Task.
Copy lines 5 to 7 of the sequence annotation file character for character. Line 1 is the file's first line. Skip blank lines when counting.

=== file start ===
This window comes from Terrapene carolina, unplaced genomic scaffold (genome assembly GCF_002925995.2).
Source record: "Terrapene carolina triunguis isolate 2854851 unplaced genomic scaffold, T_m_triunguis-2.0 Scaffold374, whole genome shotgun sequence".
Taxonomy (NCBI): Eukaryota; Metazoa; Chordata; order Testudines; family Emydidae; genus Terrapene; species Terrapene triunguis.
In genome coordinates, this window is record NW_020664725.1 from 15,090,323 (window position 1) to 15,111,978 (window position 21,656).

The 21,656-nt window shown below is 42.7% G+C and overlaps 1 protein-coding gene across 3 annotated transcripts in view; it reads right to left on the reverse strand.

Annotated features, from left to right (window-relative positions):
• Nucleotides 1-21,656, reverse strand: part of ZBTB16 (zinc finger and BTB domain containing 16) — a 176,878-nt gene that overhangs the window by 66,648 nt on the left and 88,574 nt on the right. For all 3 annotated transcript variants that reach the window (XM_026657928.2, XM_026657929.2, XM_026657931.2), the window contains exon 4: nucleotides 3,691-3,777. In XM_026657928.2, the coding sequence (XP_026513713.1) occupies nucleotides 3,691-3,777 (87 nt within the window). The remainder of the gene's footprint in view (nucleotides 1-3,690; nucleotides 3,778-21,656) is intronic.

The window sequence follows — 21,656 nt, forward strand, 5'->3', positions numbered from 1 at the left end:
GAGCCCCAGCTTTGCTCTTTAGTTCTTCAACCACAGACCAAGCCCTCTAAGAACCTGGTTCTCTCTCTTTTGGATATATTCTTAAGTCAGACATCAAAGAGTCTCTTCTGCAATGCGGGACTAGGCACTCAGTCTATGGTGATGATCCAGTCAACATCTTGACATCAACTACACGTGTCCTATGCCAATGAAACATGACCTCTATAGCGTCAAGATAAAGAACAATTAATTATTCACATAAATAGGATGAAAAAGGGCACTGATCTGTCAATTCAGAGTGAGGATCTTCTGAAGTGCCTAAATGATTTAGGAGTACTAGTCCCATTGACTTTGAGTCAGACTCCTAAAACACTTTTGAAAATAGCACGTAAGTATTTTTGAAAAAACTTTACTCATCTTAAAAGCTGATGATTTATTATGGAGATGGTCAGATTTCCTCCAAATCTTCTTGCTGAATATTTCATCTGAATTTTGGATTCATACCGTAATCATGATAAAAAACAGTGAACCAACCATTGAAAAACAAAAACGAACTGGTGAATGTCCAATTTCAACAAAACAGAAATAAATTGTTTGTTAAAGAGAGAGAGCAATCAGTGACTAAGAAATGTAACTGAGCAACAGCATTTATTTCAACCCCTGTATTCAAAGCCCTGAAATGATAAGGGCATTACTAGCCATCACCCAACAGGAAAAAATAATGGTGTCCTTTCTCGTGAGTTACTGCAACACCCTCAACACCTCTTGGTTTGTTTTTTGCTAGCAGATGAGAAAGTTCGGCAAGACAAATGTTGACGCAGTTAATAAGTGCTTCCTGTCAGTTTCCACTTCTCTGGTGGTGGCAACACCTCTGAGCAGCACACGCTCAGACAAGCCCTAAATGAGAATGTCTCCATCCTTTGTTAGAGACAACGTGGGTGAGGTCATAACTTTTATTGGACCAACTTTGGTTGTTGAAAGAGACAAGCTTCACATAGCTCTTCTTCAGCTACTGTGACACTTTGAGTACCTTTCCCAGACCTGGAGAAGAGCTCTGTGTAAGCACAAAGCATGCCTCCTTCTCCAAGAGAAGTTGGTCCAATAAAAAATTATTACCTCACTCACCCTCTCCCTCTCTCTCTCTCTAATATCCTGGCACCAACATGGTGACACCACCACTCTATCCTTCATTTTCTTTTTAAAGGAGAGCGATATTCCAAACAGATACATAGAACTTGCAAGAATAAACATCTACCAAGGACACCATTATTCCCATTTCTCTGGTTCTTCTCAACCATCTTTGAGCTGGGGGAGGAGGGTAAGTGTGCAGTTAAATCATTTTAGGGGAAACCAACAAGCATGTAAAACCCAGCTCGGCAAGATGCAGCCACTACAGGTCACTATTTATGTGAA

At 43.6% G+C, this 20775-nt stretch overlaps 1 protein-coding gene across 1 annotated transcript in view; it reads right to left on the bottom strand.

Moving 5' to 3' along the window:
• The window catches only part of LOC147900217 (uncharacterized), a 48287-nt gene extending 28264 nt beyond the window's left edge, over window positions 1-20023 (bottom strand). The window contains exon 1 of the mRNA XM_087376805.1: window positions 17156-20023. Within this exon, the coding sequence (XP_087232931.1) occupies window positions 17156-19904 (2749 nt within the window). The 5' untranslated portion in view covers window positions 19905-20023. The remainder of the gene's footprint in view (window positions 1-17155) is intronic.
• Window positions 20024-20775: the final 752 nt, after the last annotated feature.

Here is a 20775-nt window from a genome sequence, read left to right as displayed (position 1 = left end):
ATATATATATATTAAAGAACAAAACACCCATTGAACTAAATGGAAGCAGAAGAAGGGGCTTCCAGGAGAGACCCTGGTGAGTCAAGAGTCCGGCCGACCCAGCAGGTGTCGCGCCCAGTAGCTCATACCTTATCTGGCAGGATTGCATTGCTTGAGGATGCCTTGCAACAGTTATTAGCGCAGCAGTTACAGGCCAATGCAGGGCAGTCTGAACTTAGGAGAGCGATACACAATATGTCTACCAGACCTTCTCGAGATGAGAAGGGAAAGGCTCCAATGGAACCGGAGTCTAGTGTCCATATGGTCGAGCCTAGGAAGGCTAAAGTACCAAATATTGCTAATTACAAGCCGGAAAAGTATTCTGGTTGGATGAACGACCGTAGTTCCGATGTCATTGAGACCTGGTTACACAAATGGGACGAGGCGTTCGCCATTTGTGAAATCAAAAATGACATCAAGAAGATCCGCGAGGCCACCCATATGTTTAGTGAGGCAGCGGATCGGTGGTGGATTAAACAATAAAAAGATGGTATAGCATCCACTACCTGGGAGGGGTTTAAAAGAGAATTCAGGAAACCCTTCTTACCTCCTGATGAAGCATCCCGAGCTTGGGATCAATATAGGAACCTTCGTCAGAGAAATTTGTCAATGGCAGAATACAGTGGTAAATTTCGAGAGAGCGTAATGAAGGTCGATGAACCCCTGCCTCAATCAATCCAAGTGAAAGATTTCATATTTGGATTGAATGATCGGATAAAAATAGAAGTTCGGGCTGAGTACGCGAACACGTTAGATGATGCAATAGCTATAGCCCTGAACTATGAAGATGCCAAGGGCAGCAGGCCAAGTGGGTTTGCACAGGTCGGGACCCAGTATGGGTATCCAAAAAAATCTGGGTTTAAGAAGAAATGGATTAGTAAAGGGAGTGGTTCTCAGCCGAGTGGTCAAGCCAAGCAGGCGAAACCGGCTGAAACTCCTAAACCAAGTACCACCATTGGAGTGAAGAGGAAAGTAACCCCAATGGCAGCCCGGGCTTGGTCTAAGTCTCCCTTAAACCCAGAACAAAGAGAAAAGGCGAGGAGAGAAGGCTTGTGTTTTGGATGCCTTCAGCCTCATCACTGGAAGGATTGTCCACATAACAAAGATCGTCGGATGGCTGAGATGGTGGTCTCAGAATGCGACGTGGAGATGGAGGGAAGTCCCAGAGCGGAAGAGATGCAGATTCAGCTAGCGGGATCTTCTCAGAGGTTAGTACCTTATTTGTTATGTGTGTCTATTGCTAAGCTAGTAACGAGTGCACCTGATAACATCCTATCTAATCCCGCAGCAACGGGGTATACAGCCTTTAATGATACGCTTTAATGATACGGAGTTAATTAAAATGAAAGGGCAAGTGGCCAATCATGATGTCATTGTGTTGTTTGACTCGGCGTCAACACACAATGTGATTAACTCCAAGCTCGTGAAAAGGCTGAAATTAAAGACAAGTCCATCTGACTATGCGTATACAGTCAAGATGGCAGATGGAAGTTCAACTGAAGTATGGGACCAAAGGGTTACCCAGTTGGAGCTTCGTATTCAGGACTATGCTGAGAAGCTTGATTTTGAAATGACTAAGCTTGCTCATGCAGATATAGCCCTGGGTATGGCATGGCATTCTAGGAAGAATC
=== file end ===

The 21,656-nt window shown below is 42.7% G+C and overlaps 1 protein-coding gene across 3 annotated transcripts in view; it reads right to left on the reverse strand.

Annotated features, from left to right (window-relative positions):
• Nucleotides 1-21,656, reverse strand: part of ZBTB16 (zinc finger and BTB domain containing 16) — a 176,878-nt gene that overhangs the window by 66,648 nt on the left and 88,574 nt on the right. For all 3 annotated transcript variants that reach the window (XM_026657928.2, XM_026657929.2, XM_026657931.2), the window contains exon 4: nucleotides 3,691-3,777. In XM_026657928.2, the coding sequence (XP_026513713.1) occupies nucleotides 3,691-3,777 (87 nt within the window). The remainder of the gene's footprint in view (nucleotides 1-3,690; nucleotides 3,778-21,656) is intronic.